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Make your own oils from scratch ... they can be burned to add fragrance to the air, added to baths for silky and heavenly soaks, made into perfume, etc.
- Find a large, clear, clean glass jar or bottle with a tight lid.
- Pack fresh, clean, whole herbs loosely into the jar.
- Cover the herbs with oil. High-quality olive oil is best, but any good-quality vegetable oil will work.
- Put the lid on as tightly as you can, and set the jar on a sunny windowsill - this is best done in the summertime, but can be done in winter if you have a window that gets maximum amount of light, even in winter.
- Leave the jar on the windowsill for 30 days, shaking it gently once a day.
- Find another large, clear, clean glass jar or bottle with a tight lid, a large funnel, and some cheesecloth.
- Pack the cheesecloth fairly tightly in the funnel.
- Set the funnel in the empty jar, and wrap some cheese cloth around where the mouth of the jar meets the funnel, to prevent spillage.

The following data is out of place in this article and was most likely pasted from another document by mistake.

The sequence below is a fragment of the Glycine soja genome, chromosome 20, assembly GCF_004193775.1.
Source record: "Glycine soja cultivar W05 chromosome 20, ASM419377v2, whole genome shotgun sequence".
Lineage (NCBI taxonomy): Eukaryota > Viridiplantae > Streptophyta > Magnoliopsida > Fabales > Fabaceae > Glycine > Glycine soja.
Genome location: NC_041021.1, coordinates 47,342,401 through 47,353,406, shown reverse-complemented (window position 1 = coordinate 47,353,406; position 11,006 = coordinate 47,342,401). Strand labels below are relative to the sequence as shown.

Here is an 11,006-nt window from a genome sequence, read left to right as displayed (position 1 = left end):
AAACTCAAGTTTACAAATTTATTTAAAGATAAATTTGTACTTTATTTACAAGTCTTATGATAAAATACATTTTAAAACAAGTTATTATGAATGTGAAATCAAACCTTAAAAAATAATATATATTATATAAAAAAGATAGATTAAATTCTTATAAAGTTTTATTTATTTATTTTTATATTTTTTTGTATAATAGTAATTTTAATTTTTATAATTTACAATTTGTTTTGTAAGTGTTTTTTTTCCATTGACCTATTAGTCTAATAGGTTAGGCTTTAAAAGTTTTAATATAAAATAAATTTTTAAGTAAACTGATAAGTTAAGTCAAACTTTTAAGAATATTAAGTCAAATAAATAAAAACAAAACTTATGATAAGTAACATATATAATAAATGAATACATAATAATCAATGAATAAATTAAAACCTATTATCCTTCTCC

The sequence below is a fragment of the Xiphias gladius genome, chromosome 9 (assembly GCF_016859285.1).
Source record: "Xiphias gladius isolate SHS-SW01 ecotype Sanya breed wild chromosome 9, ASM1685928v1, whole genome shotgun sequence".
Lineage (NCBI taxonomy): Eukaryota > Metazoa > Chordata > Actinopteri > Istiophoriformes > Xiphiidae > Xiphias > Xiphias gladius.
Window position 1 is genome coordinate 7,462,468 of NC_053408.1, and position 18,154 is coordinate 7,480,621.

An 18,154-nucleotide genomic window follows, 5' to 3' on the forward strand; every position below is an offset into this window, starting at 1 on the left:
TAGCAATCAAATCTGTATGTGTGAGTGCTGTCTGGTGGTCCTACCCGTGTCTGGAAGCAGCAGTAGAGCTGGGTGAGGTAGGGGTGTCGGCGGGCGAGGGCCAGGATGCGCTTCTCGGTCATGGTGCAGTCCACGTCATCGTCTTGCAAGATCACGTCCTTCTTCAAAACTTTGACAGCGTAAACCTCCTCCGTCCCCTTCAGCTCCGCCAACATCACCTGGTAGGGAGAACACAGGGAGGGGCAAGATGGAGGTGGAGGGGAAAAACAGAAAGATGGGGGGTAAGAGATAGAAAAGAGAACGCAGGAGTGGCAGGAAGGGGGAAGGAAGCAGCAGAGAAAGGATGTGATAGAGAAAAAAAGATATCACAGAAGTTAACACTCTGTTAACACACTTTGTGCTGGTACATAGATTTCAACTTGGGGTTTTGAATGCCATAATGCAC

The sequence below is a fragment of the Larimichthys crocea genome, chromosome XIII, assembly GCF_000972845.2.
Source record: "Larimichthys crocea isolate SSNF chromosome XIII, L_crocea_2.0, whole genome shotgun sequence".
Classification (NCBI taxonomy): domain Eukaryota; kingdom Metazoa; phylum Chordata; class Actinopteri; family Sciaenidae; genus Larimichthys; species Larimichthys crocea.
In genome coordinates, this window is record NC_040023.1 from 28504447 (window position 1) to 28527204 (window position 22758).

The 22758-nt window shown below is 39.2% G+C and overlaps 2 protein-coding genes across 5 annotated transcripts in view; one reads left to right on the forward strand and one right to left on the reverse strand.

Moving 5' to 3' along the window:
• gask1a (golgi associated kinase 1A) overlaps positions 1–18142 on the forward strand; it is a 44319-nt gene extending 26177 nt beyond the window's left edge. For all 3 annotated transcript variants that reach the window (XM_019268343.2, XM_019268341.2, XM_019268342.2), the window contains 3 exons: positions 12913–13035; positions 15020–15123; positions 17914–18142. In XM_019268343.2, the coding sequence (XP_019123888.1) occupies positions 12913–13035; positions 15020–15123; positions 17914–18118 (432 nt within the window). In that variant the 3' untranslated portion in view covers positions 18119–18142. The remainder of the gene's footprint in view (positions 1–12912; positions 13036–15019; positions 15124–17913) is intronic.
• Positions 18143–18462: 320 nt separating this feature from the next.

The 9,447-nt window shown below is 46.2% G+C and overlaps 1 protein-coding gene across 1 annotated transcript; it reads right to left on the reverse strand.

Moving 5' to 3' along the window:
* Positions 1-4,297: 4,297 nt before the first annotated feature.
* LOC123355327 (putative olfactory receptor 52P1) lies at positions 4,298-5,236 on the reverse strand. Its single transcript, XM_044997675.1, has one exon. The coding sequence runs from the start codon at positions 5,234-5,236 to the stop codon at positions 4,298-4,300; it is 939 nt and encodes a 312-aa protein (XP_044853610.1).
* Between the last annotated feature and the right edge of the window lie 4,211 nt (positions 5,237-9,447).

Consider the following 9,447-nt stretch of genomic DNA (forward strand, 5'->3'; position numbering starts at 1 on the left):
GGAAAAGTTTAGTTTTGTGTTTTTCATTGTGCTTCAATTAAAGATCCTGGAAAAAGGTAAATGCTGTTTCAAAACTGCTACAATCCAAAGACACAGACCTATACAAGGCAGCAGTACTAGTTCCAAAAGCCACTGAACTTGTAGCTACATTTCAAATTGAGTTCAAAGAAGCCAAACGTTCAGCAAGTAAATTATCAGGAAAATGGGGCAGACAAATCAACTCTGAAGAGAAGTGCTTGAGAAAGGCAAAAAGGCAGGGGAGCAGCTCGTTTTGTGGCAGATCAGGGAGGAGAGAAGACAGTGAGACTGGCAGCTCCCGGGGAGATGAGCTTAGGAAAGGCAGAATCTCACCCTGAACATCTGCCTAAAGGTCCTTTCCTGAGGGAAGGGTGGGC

- Slowly pour the oil into the clean jar through the funnel. The cheesecloth will strain the herbs, letting the oil filter into the jar.
- This does not make essential oil. This makes diluted oil. There is no need to further dilute this oil.
- Some herbs can be used dried, like cinnamon, but for the most part, dried herbs lose their essential oils.
- Lavender is soothing, cinnamon invigorating, mint fresh. White willow bark has a spicy smell, sage is used by Native Americans for cleansing, chamomile is used to soothe and help sleep. Do some research about your favorite scents, and see what you can find.
- White willow bark (or any kind of bark or nuts or roots) may need to be soaked in water first, left in the oil longer, and/or used as freshly as possible.
- Experiment with mixes. Fill the jar with a mix of chamomile, vanilla and lavender to ensure pleasant sleep. Mix vanilla and cinnamon to fill your kitchen with cooking scents.
- In the summer pick or purchase mint to make a refreshing oil
- In the fall try using rosemary which also has astringent and healing properties as well.
- Store oil in a cool, dark place, and smell it occasionally. If it smells rancid, don't use it.
Sources and Citations
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